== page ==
Jerry Sands may be a longshot bet to have success with the Hanshin Tigers this season, but Korean pro baseball’s 2019 RBI leader has a history of bucking long odds.
Sands turned pro after being selected in the 25th round of Major League Baseball’s 2008 amateur draft, and before joining Korea Baseball Organization’s Nexen Heroes (now the Kiwoom Heroes) midway through the 2018 season, he played in 156 major league games.
That might not seem like a lot, but just 27 of the 300 players taken in the 25th round between 2000 and 2009 reached the majors at all.
The 32-year-old Sands, who played in the majors for the Los Angeles Dodgers, Tampa Bay Rays, Cleveland Indians and Chicago White Sox, is one of seven foreign players on Hanshin’s roster.
Unfortunately, only four can be active at any one time during the regular season, and one, first baseman Justin Bour, was also a 25th-round pick, in 2009.
“It’s a competition,” Sands told Kyodo News on Wednesday at Jingu Stadium. “We all know what it is.
“I didn’t get a whole lot of opportunities in the big leagues and it is a young man’s game. As you get a few more years on you, it’s that much harder.”
Sometimes taking that next step requires a bit of luck, and after a career of being on the major league margin, Sands caught some breaks in when and where his chance came in Asia.
New imports often struggle with the large volume of tiny differences to the game they learned growing up on the other side of the planet, but Sands landed in the right place at the right time, just before KBO stopped for the 2018 Asian Games.
“I had one pinch hit and we went right into the Asian Games, so I had a couple of weeks to get my feet under me,” Sands said. “I went down to the minor leagues because they were still playing. I played quite a few games in the minor leagues.
“It was great. (Former Hanshin Tiger) Shane Spencer was the minor league manager in Korea. I got to talk to him, pick his brain a little bit.”
He also had a teammate, slugger Park Byung-ho, who had played in the majors with the Minnesota Twins. Park provided first-rate advice on how pitchers might attack Sands in South Korea.
“He understood the idea of changing cultures,” Sands said. “He had kind of been in my shoes. We are very similar hitters. He would help me: ‘This pitcher is coming in(side)’ or ‘He’s trying to do this to me, so maybe look here’ or maybe ‘A Korean pitcher tries to do this compared to an American pitcher.’ It was the experience and the peer advice that really helped me right off the bat.”
But the best advice Sands said he got was that things are not always what they appear to be when it comes to pitches. Sands was warned in advance that the quality of spin that Korean pitchers put on their fastballs made them look slightly faster than the speeds displayed on stadium scoreboards. While seemingly a small thing, it helped him adjust more quickly.
“Everyone told me the velocity wasn’t what you were used to in the (United) States,” Sands said. “But . . . they throw the ball so true and it has a little bit of extra life on it.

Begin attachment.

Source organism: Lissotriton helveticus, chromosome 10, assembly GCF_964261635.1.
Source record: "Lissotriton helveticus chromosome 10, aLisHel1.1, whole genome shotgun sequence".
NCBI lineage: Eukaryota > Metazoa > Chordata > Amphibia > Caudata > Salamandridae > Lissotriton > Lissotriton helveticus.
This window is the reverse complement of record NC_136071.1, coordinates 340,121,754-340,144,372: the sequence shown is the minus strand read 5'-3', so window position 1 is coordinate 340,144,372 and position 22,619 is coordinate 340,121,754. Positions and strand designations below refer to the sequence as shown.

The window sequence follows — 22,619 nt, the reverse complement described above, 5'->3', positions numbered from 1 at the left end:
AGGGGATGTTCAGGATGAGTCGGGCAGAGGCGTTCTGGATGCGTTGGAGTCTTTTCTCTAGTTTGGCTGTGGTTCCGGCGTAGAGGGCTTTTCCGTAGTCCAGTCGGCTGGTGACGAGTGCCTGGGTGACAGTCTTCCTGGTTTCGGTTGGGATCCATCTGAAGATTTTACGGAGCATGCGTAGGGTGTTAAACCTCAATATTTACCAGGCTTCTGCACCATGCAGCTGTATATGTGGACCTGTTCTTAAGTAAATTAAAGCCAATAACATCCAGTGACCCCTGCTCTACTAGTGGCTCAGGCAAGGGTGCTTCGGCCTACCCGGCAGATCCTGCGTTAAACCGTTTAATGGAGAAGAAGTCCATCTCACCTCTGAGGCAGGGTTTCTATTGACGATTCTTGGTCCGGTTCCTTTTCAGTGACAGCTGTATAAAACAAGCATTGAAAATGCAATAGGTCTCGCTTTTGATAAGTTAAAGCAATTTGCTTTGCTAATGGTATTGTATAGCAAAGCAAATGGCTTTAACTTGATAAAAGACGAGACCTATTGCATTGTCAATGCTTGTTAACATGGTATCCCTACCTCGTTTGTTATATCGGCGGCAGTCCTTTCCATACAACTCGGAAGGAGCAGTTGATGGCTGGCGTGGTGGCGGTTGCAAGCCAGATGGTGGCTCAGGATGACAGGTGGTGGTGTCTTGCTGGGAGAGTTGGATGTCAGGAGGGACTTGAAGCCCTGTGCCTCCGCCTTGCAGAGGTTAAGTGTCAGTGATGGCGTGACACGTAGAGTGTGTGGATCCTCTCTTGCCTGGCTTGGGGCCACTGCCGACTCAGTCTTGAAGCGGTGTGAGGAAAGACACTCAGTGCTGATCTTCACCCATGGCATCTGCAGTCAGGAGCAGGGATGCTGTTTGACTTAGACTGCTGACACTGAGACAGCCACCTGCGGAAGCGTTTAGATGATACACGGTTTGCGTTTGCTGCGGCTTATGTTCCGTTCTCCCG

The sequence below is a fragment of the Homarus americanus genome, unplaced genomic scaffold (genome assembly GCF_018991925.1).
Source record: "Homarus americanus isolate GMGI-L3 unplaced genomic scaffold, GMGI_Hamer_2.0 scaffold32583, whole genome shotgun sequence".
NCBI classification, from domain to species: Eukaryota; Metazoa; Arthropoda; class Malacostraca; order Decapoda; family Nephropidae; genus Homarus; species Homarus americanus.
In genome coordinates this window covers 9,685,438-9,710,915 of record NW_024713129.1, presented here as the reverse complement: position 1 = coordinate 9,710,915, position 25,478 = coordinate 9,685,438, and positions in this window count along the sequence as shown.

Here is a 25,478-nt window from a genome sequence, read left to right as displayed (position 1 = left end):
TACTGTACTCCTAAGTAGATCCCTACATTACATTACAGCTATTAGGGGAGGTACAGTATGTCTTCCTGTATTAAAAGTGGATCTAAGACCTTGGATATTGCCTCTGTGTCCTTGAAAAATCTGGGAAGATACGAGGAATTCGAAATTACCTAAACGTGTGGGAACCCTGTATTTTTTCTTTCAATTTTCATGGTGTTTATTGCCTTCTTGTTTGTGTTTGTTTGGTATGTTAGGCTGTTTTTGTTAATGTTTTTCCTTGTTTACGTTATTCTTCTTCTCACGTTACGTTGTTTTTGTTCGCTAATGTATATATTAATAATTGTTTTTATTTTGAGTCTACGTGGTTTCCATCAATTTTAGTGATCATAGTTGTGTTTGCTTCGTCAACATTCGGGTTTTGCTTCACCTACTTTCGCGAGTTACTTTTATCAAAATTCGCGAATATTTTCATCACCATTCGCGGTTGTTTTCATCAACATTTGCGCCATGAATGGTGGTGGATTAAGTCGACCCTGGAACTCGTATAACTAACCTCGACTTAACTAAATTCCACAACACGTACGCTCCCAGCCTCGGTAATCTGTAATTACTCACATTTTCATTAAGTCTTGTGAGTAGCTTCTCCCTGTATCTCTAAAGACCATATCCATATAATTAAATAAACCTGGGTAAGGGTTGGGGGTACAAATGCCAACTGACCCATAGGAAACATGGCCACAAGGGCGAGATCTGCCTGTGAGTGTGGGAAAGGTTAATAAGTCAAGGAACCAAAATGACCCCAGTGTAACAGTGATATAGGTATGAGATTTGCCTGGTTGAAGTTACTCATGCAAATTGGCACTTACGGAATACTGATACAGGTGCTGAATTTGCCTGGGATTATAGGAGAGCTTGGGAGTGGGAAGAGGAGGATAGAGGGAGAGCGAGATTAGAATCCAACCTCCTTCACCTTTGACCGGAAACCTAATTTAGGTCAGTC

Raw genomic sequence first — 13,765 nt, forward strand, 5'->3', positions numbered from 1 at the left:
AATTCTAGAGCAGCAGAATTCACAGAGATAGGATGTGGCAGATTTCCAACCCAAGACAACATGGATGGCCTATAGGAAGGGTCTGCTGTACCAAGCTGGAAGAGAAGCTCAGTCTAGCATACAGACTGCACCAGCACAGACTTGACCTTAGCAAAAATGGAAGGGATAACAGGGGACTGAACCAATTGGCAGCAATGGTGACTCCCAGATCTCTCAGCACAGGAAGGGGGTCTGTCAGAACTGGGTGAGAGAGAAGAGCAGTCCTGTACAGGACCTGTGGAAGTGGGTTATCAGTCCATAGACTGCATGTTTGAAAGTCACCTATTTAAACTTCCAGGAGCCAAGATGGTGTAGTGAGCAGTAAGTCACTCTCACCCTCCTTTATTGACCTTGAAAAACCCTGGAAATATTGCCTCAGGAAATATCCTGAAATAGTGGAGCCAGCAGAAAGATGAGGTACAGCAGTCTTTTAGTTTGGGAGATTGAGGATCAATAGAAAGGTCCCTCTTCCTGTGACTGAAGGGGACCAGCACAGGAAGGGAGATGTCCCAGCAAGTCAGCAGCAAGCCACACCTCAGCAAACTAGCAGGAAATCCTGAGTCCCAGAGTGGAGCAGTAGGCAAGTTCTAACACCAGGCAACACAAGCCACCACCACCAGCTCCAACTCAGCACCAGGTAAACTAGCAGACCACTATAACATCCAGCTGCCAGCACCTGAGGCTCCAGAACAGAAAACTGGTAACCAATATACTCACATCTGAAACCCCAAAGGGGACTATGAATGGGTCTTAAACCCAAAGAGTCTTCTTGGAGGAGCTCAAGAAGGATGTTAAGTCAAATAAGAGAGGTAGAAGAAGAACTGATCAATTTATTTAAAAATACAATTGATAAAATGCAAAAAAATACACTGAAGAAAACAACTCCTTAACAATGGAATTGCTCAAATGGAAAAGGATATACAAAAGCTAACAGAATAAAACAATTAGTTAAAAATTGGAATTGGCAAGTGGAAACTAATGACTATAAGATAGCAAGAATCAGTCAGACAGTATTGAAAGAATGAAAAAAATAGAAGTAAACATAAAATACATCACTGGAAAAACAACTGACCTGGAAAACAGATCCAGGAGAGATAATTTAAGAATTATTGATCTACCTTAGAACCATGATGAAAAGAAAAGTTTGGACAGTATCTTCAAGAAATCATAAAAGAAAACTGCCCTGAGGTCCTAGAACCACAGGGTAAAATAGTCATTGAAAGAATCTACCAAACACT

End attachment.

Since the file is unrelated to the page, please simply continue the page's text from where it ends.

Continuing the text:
“That helped me right away because I was thinking, ‘Why am I not hitting 88 (miles per hour, 142 kph)? Why am I not hitting 90 (145)?’ It’s because I’m gearing up for 88 or 90 in the States.'”
With that knowledge, he made a smooth adjustment to Korean pitching and soon fell in love with the Asian baseball environment.
“I always said (in South Korea) if we ever go back to Triple-A, it’s going to be a really boring game,” Sands said. “Because there’s something going on the whole game: yelling and cheering, and something.
“It’s a lot of fun. The fans are awesome. It’s very enjoyable. I have no clue what they’re saying half the time. They’re cheering, and if they are talking junk to me, I don’t know, so I just wave and smile.”
Sands said he wanted to stay in South Korea after winning the KBO RBI title, but said the offer was just not there. Having heard good things about Japan as well, he snapped up the Tigers’ offer when it came and headed off to his next Asian challenge.
“Two of the guys I was with last year re-signed (with the Heroes),” Sands said. “When you only have three Americans on the team, you get pretty close. Our families got really close. It was tough to leave Korea. They gave me an opportunity to come over here (to Asia), so I want to pay them back. But at the same time it is a business and I’ve only got a few years left.
“I knew Hanshin had been scouting me during the season and when my agent said they were interested it was a very exciting opportunity.”
Although the Tigers are infamous for having little patience for imported players who need time to make adjustments, Sands has not varied his preparations approach, trusting Hanshin will believe in it.
“I’m more of a process guy, get my at-bats, get my timing,” he said. “With a new team you want to show your best self, but at the same time I don’t want to worry about getting three hits on the first day and lose what I’ve been working on the whole offseason just to get those three hits.”
Through Thursday, Sands’ approach had delivered two home runs, but NPB teams generally expect more production.
But with Japan’s opening day postponed in an attempt to stem the spread of the coronavirus, perhaps the Tigers will exhibit a tad more patience than usual and give Sands a real shot at beating the odds once more.
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